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Lyr Req: The Rambling Irishman

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RAMBLING IRISHMAN


Related threads:
(origins) Origins: Rambling Irishman (not Lough Erne) (2)
Lyr Req: brave young Irishman? / Rambling Irishman (7)
Lyr Req: Rambling Irishman / Lough Erin (13)
Tune Req: Rambling Irishman (2)


Wolfgang Hell 07 Jan 99 - 11:57 AM
Liam's Brother 07 Jan 99 - 12:41 PM
Sandy Paton 07 Jan 99 - 05:56 PM
Wolfgang 08 Jan 99 - 08:44 AM
Dave Brennan 08 Jan 99 - 10:11 PM
Barry Finn 09 Jan 99 - 12:50 AM
GUEST,jayblan 22 Aug 10 - 01:20 PM
GUEST,Jim Dixon (at the Webster, WI library) 23 Aug 10 - 02:15 PM
Jim Carroll 23 Aug 10 - 02:37 PM
Jim Dixon 26 Aug 10 - 05:37 PM
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Subject: Rambling Irishman
From: Wolfgang Hell
Date: 07 Jan 99 - 11:57 AM

On the Moloney, O'Connell, and Keane CD "Kilkelly" there's a medley titled "Green fields of America". One of the song in the medley is called Rambling Irishman (one of many with that title I guess). I couldn't find it in the DT, so I have transcribed the lyrics as I hear them. I have two questions:

First, I don't understand a word in verse 1, line 6. Help me if you can...
Second, I seems to me that the song has more verses with the interesting ones left out. Can someone post them?

Rambling Irishman

I am a rambling Irishman
I've travelled this country o'er,
I formed a resolution
for to leave me native shore.
With me knapsack o'er me shoulder
and a (?? plack dir ??) in me hand
I headed for America
like a rambling Irishman.

When I landed in Philadelphia
the girls all jumped for joy.
Said one unto the other:
"Now, there goes an Irish boy.
" They invited me to dine with them,
they took me by the hand.
The very first toast they all drank 'round
was: Good luck to the Irishman.

Wolfgang


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Subject: RE: Rambling Irishman
From: Liam's Brother
Date: 07 Jan 99 - 12:41 PM

Hi Wolfgang!

I don't have this recording but I do know the song. Without having listened to the version Moloney-O'Connell version, I believe the word you're looking for is "blackthorn," i.e. a walking stick.

All the best, Dan


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Subject: Lyr Add: THE RAMBLING IRISHMAN
From: Sandy Paton
Date: 07 Jan 99 - 05:56 PM

Tom Brandon, of Peterborough, Ontario, sang the song for Edith Fowke with the following text. It may be heard sung by him on Folk-Legacy's "custom" cassette - C-10.

THE RAMBLING IRISHMAN

I am a rambling Irishman, I've travelled this country o'er,
I've formed a resolution to leave my native shore.
With a knapsack on my shoulder and a blackthorn in my hand,
I headed for Americay like a rambling Irishman.

Now when I reached Americay the girls all jumped with joy;
Said one unto the other, "Here comes an Irish boy."
They took me into the saloon and taking me by the hand,
The very first toast they all drank 'round was "Good health to an Irishman."

Now I had not been in Americay not more than a week or so,
When I formed a resolution to further lands I'd go.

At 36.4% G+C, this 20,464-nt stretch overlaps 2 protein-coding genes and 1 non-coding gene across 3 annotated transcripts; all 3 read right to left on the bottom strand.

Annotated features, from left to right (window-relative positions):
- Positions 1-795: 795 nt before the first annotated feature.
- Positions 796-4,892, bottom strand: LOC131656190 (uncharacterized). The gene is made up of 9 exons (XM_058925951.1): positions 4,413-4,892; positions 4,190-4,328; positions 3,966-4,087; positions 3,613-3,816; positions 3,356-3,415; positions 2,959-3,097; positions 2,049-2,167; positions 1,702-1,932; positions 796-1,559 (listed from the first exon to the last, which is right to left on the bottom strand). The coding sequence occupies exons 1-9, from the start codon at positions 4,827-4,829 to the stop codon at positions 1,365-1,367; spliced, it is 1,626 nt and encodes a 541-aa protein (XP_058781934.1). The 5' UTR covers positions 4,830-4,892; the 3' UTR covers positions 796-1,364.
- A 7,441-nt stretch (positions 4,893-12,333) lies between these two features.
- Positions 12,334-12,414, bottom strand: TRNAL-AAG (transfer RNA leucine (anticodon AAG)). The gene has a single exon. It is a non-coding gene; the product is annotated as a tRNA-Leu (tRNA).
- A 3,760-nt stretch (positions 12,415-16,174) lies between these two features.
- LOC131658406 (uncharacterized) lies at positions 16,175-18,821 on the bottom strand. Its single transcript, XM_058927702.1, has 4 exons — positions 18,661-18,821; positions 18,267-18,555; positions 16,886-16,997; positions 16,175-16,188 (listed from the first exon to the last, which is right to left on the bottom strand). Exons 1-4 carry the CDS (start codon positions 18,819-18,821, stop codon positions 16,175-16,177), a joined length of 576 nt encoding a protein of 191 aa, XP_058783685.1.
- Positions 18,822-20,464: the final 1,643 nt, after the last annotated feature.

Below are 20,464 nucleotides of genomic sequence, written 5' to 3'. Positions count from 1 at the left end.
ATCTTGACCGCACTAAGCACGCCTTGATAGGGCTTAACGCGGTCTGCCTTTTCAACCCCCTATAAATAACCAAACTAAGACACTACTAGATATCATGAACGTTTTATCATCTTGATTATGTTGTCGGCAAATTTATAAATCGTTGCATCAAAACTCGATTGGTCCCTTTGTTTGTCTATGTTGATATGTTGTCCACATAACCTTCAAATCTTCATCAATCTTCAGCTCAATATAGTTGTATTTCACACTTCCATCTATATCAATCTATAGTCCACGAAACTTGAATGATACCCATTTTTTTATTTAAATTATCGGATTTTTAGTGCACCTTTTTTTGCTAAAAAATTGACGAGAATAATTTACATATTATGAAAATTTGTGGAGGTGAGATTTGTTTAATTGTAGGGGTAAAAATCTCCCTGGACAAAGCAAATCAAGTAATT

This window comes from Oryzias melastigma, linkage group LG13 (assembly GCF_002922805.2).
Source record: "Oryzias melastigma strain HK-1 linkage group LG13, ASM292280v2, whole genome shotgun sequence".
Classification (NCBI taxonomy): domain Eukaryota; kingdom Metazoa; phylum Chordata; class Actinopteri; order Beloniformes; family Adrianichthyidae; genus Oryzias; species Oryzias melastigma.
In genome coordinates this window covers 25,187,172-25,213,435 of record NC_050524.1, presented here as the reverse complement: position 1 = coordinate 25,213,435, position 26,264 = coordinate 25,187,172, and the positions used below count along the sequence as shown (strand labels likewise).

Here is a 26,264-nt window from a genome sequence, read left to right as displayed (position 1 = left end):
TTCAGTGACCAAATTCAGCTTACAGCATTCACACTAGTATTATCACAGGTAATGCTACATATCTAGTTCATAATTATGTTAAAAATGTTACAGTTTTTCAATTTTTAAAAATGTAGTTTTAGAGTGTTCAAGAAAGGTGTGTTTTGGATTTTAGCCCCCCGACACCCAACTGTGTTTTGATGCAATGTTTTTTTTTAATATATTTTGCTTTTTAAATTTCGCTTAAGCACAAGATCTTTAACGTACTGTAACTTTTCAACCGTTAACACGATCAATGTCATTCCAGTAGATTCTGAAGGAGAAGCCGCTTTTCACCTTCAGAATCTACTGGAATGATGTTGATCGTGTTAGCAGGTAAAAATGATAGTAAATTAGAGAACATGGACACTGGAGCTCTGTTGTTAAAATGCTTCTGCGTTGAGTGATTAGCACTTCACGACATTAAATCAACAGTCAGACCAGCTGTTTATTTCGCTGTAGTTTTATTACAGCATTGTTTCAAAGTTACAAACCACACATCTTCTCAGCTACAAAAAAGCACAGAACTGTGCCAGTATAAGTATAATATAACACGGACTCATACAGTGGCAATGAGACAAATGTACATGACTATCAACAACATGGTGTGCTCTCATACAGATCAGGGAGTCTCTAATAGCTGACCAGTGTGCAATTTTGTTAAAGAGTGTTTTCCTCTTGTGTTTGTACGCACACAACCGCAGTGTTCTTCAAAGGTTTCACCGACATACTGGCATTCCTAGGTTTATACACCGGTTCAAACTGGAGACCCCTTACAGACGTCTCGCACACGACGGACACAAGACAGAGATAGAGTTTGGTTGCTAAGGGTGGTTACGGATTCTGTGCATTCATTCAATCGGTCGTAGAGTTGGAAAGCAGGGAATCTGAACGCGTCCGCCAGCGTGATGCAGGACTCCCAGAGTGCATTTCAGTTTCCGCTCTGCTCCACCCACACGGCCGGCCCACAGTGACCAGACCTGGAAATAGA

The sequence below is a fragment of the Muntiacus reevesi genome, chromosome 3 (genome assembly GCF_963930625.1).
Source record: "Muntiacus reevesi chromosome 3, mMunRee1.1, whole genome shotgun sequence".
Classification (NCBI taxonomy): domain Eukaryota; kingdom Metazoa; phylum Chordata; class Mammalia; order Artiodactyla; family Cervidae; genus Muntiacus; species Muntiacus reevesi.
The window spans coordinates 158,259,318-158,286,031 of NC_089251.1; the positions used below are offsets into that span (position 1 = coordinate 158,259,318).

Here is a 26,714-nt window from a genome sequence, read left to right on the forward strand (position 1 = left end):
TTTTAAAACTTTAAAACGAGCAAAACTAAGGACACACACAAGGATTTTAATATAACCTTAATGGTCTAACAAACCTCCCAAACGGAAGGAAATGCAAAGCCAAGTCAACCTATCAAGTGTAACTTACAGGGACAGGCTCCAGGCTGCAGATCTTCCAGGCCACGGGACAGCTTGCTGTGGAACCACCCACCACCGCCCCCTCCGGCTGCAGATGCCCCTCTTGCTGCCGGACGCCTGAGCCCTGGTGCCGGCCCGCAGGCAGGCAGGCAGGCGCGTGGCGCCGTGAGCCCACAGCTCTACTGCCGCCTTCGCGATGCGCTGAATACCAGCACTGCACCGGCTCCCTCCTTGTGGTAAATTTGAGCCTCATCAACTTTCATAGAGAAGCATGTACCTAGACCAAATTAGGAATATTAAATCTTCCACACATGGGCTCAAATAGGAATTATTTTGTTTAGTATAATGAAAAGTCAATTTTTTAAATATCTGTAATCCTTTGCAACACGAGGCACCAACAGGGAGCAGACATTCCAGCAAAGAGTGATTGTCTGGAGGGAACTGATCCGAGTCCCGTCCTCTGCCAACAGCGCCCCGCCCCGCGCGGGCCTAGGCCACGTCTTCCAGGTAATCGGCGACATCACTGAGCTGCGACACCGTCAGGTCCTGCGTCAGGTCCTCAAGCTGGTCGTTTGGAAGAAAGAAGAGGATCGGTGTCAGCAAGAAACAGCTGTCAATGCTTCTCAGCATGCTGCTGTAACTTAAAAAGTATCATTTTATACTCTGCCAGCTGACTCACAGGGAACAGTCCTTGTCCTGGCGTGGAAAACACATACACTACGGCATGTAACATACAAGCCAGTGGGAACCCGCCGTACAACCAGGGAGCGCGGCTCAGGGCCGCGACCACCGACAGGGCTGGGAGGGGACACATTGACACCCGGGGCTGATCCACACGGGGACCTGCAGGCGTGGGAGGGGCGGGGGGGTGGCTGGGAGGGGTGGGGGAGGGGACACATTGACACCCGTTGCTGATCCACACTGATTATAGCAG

With a knapsack on me shoulder and a blackthorn in my hand,
I started for Pennsylvania like a rambling Irishman.

Now when I reached Pennsylvania, an inn as I passed by, (sic)
The landlord's lovely daughter to me was no ways shy.
She asked me in to dine with her, and taking me by the hand,
She went home and told her mother she was in love with an Irishman.

"Now, daughter, dearest daughter, oh, what do you mean to do,
For you to marry an Irishman, a man you never knew?"
"Now, hold your tongue, dear mother, and do the best you can,
For there's a friendship and good nature in the heart of an Irishman."

Now my rambling days are over and I mean to take a wife;
I'll work for her and toil for her the dear days of my life.
I'll work for her and toil for her and do the best I can,
And I know she'll never rue the day that she married an Irishman.

Collected by Edith Fowke from Tom Brandon,
Peterborough, Ontario, Canada.

Baring-Gould has a Devonshire version in Songs of the West; John Meredith recorded an Australian version titled "Denis O'Reilly" which is very like the "Denis O'Reilly" we learned from Shirley Collins in London in 1958 and which Shirley collected from a bus driver there. Caroline sings it frequently. I can provide that text, too, if anyone needs it. It seems to be quite widely known.

Sandy


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Subject: RE: Rambling Irishman
From: Wolfgang
Date: 08 Jan 99 - 08:44 AM

thanks both Dan and Sandy for the quick response

Wolfgang


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Subject: RE: Rambling Irishman
From: Dave Brennan
Date: 08 Jan 99 - 10:11 PM

The Rambling Irishman version I know came from Cathal McConnel of Florencecourt, Co Fermanagh. He's been with the Boys of the Lough for many years, but his father Sandy too sung it.

I am a rambling Irishman in Ulser I was born in And it's many's the happy time I spent on the banks of sweet Lough Erne. For to be poor I could no endure, like others of my station. To America, I sailed away and left this Irish Nation Rite tan tin nan aw tan tin nan aw rite tan tin nan nuar an andy


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Subject: RE: Rambling Irishman
From: Barry Finn
Date: 09 Jan 99 - 12:50 AM

Hi Dave, your Irishman's in the DT(3rd verse missing). Two different songs with two different tunes. Barry


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Subject: RE: Lyr Req: The Rambling Irishman
From: GUEST,jayblan
Date: 22 Aug 10 - 01:20 PM

I learned this song in 1976 in Northern California and it went something like: